In the summer months, my office starts to become a sweltering hot mess where it would be easy to confuse it for a hot yoga studio. I've been playing around with my HTC Vive in that same room and sweat can be an issue. Luckily, there are already cooling solutions on the market like the Vive-n-Chill that attaches to the top of your VR headset and powers two small fans to cool your forehead whilst gaming in VR.
If you have a tendency to sweat, you don't want that sweat to get into your precious VR headset electronics. So something like the Vive-n-chill is a good option for $32. Or, you can roll your own for about $7 using some off-the-shelf PC fans, some double-sided tape, and some unused USB cable you have lying around. Here's how I made mine!
Gather your parts
For my first iteration, I used two 12-volt one inch DC fans. Although they work, I would have preferred more air-flow so for my next build, I'll likely use slightly larger fans.
I had a spare unused USB cable that will plug into the HTC Vive spare USB port for power.
Finally, I used some Scotch branded double sided tape to attach the fans to the HTC Vive.
Assemble the cooling system
- Unplug your HTC Vive.
Remove the top sliding cover on the HTC Vive to get access to the spare USB port.
If you have a standard spare USB cable, you'll notice that the connector will be to large to fir underneath the sliding cover. This will have to be modified. This is done by carefully using a razor bade or sharp exacto-knife cut a portion of the USB connector so that it can freely bend sideways underneath the cable cover.
- Cut and Strip the opposite end of your USB cable to expose the 4 smaller wires inside.
Cut away the green and white wires leaving only the black and red wires at length.
- Strip the red and black wires to expose the copper wire within.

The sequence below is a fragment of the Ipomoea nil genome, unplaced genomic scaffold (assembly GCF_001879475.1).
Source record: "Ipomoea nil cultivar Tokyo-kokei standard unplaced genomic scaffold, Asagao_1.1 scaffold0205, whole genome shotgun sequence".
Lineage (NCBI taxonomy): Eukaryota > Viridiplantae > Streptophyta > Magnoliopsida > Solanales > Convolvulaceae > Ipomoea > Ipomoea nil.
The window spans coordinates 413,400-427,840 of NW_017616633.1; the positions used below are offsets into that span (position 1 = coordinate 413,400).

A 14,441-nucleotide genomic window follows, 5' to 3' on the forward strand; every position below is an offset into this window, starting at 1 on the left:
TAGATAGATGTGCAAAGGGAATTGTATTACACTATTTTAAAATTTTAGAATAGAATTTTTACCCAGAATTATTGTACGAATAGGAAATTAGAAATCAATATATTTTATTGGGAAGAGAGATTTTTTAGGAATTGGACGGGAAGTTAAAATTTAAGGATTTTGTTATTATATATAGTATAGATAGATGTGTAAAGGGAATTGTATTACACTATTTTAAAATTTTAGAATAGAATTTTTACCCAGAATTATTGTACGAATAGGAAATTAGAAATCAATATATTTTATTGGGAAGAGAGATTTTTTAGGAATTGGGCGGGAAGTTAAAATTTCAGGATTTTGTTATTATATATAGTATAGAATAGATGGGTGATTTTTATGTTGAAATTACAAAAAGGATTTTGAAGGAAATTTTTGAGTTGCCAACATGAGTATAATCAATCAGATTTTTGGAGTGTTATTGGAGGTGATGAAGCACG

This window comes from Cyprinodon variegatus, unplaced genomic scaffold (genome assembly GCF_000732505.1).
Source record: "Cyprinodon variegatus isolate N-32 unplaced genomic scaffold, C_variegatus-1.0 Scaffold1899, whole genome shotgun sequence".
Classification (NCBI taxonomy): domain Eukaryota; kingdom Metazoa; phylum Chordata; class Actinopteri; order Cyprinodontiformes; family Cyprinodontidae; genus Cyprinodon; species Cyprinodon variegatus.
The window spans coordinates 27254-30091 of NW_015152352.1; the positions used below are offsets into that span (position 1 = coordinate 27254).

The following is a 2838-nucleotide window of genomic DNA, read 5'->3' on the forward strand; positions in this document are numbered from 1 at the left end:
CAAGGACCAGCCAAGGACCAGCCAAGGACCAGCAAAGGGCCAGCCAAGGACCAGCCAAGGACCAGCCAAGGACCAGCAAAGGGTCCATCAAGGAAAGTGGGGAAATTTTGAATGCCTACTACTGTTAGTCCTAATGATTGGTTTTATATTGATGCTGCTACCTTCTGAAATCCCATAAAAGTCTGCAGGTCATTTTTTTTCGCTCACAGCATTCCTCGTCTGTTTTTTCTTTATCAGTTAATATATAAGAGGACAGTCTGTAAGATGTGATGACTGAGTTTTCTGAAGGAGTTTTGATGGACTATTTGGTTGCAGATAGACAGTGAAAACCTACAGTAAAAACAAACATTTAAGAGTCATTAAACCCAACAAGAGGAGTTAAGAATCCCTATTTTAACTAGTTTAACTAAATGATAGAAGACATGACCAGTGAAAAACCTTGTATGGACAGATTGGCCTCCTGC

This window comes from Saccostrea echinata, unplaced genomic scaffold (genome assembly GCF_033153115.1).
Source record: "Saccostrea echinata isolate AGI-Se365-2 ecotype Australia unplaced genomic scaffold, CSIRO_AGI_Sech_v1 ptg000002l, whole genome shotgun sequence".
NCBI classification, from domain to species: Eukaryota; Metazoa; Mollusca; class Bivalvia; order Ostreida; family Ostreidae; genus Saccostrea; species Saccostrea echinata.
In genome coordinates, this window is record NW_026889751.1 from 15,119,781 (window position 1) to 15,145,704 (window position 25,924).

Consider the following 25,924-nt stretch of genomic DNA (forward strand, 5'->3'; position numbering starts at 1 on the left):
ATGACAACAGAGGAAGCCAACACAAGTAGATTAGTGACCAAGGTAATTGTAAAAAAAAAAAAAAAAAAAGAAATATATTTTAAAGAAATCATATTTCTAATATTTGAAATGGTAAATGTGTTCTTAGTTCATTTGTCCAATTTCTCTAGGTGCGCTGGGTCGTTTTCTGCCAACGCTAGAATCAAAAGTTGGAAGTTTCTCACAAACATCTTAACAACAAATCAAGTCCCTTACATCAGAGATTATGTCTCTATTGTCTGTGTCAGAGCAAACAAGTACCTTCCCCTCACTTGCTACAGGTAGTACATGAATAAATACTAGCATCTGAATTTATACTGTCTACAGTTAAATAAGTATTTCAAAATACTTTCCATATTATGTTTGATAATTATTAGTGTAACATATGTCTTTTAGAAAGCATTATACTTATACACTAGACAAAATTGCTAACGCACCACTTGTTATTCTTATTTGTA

- Plug in the USB plug into the USB port on the HTC Vive. This is what powers your fans.
Feed the other end of the USB cable with the stripped wires through the opening on the HTC Vive cover and slide the cover closed on the headset.
- Strip or expose the copper wire on both the red and black wires on your two fans.
Connect the red wire from your fan to the red wire on your USB cable you stripped earlier.
- Connect the red wire from your second fan to the black wire on your first fan. Optionally, you can attach a switch to the black wire on the first fan then attach the red wire from your second fan to the other end of the switch to be able to power your fans on and off at your leisure. (NOT SHOWN HERE).
- Attach the black wire from your second fan to the black wire on your USB cable.
- Apply electrical tape to all of your connections to keep them from separating.
- Cut a small piece of double sided adhesive and place it on one edge of each of your fans.
Secure the fans to either side of your HTC Vive headset making certain not to cover any of the sensors.
- Plug in and enjoy!
Avoid the HTC Vive support horror stories
Keeping your HTC Vive from getting water damage is harder than you think if you're a sweat machine like me. There are numerous online forum posts as to some deficiencies HTC has when it comes to honouring warranties if you happen to sweat too much. Having a cooling solution does in fact help. Sometimes too much as my forehead can get too cold at times. Adding a switch to turn the fans on and off is definitely next on my list.
There you have it. The aesthetics aren't what the Vive-n-Chill can offer that's for certain. If that's important to you, then by all means, buy the Vive-n-Chill. It's awesome. It even offers hinges to fold the fans away when not in use or to better adjust the airflow. But much of the functionality is certainly there and if you like DIY projects, this is an easy one to do. Let us know your thoughts in the comments!
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